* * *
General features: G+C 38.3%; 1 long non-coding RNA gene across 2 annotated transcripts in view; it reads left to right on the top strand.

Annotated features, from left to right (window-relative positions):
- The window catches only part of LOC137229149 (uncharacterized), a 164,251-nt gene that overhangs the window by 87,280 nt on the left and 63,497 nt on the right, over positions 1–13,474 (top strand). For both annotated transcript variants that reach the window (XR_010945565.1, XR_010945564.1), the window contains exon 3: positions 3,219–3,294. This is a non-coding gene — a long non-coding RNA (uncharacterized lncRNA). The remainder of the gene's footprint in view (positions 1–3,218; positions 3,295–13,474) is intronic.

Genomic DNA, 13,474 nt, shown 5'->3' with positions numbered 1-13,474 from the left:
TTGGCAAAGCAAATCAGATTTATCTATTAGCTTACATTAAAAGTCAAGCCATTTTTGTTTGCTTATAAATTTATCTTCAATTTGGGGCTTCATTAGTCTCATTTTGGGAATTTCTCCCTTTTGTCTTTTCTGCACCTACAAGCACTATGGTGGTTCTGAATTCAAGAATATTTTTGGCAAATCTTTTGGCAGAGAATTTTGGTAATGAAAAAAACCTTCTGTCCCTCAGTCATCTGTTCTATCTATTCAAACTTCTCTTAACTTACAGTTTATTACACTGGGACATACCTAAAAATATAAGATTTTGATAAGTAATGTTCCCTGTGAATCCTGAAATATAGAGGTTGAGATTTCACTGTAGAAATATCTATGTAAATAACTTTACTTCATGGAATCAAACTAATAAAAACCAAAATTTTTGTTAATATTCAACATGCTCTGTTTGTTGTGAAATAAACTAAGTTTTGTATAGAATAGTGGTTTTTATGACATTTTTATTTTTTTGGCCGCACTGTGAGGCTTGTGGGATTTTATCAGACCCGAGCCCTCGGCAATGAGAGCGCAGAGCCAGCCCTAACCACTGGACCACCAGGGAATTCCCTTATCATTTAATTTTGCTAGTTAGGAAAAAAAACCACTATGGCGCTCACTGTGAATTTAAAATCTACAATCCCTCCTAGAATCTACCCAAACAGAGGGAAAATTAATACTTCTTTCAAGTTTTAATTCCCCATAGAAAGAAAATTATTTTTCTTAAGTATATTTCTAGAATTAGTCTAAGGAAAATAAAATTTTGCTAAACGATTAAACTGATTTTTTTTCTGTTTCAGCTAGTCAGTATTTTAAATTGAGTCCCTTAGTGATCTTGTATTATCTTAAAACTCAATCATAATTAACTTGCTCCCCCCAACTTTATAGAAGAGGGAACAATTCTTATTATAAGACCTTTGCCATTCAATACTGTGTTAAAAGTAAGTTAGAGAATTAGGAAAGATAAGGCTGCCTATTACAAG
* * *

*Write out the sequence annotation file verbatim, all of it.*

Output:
General features: G+C 38.3%; 1 long non-coding RNA gene across 2 annotated transcripts in view; it reads left to right on the top strand.

Annotated features, from left to right (window-relative positions):
- The window catches only part of LOC137229149 (uncharacterized), a 164,251-nt gene that overhangs the window by 87,280 nt on the left and 63,497 nt on the right, over positions 1–13,474 (top strand). For both annotated transcript variants that reach the window (XR_010945565.1, XR_010945564.1), the window contains exon 3: positions 3,219–3,294. This is a non-coding gene — a long non-coding RNA (uncharacterized lncRNA). The remainder of the gene's footprint in view (positions 1–3,218; positions 3,295–13,474) is intronic.

Genomic DNA, 13,474 nt, shown 5'->3' with positions numbered 1-13,474 from the left:
TTGGCAAAGCAAATCAGATTTATCTATTAGCTTACATTAAAAGTCAAGCCATTTTTGTTTGCTTATAAATTTATCTTCAATTTGGGGCTTCATTAGTCTCATTTTGGGAATTTCTCCCTTTTGTCTTTTCTGCACCTACAAGCACTATGGTGGTTCTGAATTCAAGAATATTTTTGGCAAATCTTTTGGCAGAGAATTTTGGTAATGAAAAAAACCTTCTGTCCCTCAGTCATCTGTTCTATCTATTCAAACTTCTCTTAACTTACAGTTTATTACACTGGGACATACCTAAAAATATAAGATTTTGATAAGTAATGTTCCCTGTGAATCCTGAAATATAGAGGTTGAGATTTCACTGTAGAAATATCTATGTAAATAACTTTACTTCATGGAATCAAACTAATAAAAACCAAAATTTTTGTTAATATTCAACATGCTCTGTTTGTTGTGAAATAAACTAAGTTTTGTATAGAATAGTGGTTTTTATGACATTTTTATTTTTTTGGCCGCACTGTGAGGCTTGTGGGATTTTATCAGACCCGAGCCCTCGGCAATGAGAGCGCAGAGCCAGCCCTAACCACTGGACCACCAGGGAATTCCCTTATCATTTAATTTTGCTAGTTAGGAAAAAAAACCACTATGGCGCTCACTGTGAATTTAAAATCTACAATCCCTCCTAGAATCTACCCAAACAGAGGGAAAATTAATACTTCTTTCAAGTTTTAATTCCCCATAGAAAGAAAATTATTTTTCTTAAGTATATTTCTAGAATTAGTCTAAGGAAAATAAAATTTTGCTAAACGATTAAACTGATTTTTTTTCTGTTTCAGCTAGTCAGTATTTTAAATTGAGTCCCTTAGTGATCTTGTATTATCTTAAAACTCAATCATAATTAACTTGCTCCCCCCAACTTTATAGAAGAGGGAACAATTCTTATTATAAGACCTTTGCCATTCAATACTGTGTTAAAAGTAAGTTAGAGAATTAGGAAAGATAAGGCTGCCTATTACAAG